Buy This Undervalued Oil Services Firm for a Short-Term 23% Gain

NEW YORK (TheStreet) -- With a book-to-market ratio of 1.22, Superior Energy Services (SPN) is incredibly undervalued and ripe for a rebound. Trading at roughly $22, Superior Energy Services would be fairly valued at almost $27. Buy SPN now for a built-in gain of roughly 23%.

The energy sector has taken a beating over the past year as the price of oil has dropped in half. But now that oil appears to have bottomed out, investors are beginning to look for bargains in this battle-scarred landscape.


Almost every energy stock looks cheap compared to its price a year ago, but that doesn't mean they are good bargains. Some companies will recover quickly, while others may take years to overcome the damage done to their balance sheets.

It is at times like this that we turn to one of our favorite "quant" gurus and our "book market investor" formula based on the investing strategy of accounting wizard Joseph Piotroski.

Piotroski is famous for evaluating stocks based on their book value compared to their market value to identify companies that have become oversold. One such company is Superior Energy Services, which earns a perfect score of 100% from our Piotroski formula, meaning it's a good buy.

Worth More Than Its Price

At the moment, Superior Energy Services has a book to market ratio of 1.22, which implies that the company is worth more than what the stock market says it is worth. That places the company in the top 20% of all the companies we evaluate, qualifying it for further scrutiny.

But sometimes companies are priced at a discount for a good reason, such as deteriorating financial condition. So, we looked at several other ratios that tell us if the company is still growing, such as the change in its return-on-assets (ROA) ratio, a measure of how profitably a company is versus its assets.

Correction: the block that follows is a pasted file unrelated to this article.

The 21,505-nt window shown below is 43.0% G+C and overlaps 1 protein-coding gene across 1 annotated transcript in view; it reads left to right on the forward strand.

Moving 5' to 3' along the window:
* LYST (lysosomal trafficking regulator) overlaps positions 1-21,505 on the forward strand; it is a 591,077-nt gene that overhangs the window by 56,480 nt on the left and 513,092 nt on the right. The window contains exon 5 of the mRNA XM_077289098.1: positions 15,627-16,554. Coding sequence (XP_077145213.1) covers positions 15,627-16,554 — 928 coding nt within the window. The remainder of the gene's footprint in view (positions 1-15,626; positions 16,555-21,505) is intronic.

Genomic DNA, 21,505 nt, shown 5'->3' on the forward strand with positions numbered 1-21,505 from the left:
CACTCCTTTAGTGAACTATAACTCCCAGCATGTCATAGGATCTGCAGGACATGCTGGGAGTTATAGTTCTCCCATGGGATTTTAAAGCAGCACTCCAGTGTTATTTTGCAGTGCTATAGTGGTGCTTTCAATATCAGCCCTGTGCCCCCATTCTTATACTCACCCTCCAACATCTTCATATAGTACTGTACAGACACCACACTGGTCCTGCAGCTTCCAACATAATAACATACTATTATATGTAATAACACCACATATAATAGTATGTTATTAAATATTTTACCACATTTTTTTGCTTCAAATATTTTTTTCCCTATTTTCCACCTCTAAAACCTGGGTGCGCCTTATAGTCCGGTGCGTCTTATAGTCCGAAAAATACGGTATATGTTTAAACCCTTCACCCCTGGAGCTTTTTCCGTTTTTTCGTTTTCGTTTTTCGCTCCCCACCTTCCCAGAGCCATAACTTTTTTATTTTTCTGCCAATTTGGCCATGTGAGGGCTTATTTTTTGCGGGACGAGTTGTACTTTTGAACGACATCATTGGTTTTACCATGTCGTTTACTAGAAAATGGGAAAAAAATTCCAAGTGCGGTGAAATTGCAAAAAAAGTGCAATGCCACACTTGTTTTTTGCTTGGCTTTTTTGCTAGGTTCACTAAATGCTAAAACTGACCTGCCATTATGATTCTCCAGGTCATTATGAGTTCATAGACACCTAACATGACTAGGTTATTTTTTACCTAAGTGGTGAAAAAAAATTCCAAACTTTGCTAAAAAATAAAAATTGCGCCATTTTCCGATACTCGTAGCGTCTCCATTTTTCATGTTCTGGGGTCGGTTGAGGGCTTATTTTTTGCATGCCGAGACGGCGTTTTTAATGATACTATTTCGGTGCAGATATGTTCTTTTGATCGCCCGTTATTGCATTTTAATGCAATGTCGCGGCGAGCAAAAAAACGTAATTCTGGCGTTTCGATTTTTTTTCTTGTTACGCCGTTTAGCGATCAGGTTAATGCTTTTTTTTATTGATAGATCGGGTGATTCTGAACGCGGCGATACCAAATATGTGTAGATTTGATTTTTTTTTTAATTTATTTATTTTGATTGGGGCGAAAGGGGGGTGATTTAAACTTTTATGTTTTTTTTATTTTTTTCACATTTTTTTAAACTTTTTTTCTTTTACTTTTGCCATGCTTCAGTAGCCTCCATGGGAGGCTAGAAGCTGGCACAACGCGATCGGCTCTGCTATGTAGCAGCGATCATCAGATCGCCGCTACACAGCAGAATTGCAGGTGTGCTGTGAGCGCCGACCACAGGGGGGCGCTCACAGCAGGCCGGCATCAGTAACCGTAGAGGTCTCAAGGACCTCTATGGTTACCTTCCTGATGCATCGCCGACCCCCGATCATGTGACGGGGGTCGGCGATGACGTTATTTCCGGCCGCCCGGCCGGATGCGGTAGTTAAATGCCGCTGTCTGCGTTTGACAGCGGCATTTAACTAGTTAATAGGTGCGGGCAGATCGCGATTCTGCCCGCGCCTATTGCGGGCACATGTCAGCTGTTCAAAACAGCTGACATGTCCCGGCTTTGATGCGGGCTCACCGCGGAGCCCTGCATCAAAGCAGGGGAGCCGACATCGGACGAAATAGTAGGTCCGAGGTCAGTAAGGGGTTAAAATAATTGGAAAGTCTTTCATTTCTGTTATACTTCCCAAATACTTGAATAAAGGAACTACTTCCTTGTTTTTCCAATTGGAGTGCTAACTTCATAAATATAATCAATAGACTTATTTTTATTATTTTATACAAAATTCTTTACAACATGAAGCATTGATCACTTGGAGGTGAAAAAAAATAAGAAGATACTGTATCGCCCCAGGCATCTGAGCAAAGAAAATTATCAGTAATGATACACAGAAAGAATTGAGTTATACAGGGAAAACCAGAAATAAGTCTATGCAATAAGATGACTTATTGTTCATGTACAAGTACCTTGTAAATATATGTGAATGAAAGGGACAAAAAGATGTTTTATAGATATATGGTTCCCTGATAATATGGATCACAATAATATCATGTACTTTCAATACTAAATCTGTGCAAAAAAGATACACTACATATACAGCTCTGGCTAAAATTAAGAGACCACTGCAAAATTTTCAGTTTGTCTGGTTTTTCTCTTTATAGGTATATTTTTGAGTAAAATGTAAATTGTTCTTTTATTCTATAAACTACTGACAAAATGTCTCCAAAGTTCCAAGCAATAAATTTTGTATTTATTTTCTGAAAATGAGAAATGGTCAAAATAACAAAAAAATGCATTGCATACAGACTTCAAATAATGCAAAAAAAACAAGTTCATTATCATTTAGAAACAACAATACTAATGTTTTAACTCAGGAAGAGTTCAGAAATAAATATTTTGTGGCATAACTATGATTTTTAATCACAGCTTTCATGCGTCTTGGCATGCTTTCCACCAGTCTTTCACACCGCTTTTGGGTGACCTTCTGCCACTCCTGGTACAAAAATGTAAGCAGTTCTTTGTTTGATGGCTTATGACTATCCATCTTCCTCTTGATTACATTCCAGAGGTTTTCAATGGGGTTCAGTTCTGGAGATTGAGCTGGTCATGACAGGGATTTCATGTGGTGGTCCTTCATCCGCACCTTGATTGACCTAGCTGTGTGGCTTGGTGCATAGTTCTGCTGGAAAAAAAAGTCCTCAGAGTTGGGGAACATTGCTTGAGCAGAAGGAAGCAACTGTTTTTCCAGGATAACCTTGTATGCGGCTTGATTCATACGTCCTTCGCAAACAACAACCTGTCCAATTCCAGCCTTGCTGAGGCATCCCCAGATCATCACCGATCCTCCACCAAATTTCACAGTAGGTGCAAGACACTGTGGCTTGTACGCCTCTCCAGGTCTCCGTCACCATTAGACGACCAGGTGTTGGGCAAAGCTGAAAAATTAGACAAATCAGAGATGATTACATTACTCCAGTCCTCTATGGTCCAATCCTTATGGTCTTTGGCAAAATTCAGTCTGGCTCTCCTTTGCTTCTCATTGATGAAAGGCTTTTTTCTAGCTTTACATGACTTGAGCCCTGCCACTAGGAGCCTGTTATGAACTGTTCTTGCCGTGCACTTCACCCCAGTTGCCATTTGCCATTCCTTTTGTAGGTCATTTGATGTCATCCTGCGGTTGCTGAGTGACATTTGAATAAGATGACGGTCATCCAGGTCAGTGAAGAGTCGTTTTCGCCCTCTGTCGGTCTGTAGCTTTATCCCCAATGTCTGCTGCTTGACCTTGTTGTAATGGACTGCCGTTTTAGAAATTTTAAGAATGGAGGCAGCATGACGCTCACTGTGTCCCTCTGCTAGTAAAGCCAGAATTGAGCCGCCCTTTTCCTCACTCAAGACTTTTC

The company has improved its ROA ratio from 0.61% to 3.64% in the most recent year, while its ratio of long-term debt to long-term assets has remain unchanged. Combined with an increase in the ratio of its current assets compared to current liabilities, this suggests that the company has managed to improve its profitability in the face of declining oil prices without taking on additional debt.

That's a difficult trick to pull off, especially in the very competitive field of oil exploration and development. In the long run, the type of extreme financial stress that has occurred in the energy sector over the past nine months has the effect of eliminating the weakest competitors, while strengthening those that survive.

Superior Energy Services, as its name implies, serves the drilling, completion and production-related needs of oil and gas companies worldwide. It employs over 14,000 employees, and CEO David Dunlap believes that SPN is in a good position with its staffing and cost structure to economically support current levels of business. In other words, they're not bleeding like many energy companies, and they're ready to start growing again.

Dunlap told CNBC in early June that, "we are beginning to get close to a bottom from a cost standpoint. The market is not going to get a lot better in the next few quarters, but we'll see some overall signs of stability in activity and that's going to drive some stability in the labor force as well."

If Piotroski's investing philosophy is correct, then Superior Energy Services will be one of the strong that survive and should soon see its stock price appreciate. In the meantime, it pays a healthy 1.4% dividend yield, and could raise that dividend in the future as oil prices rise.

To learn more about why Piotroski would think this comapny is a good buy, watch this video explanation with Baton Investing chief strategist, Jim Pearce.

Baton's short-term trading portfolios will likely cash out of Superior Energy Services as soon as it rebounds to a proper valuation. As Benjamin Graham famously said, "In the short run, the market is a voting machine but in the long run, it is a weighing machine."

Our long-term portfolio, however, will likely hold the company until oil rebounds and pushes the stock back up to its 52-week high of $37 for a 68% gain.

This article is commentary by an independent contributor. At the time of publication, the author held SPN.

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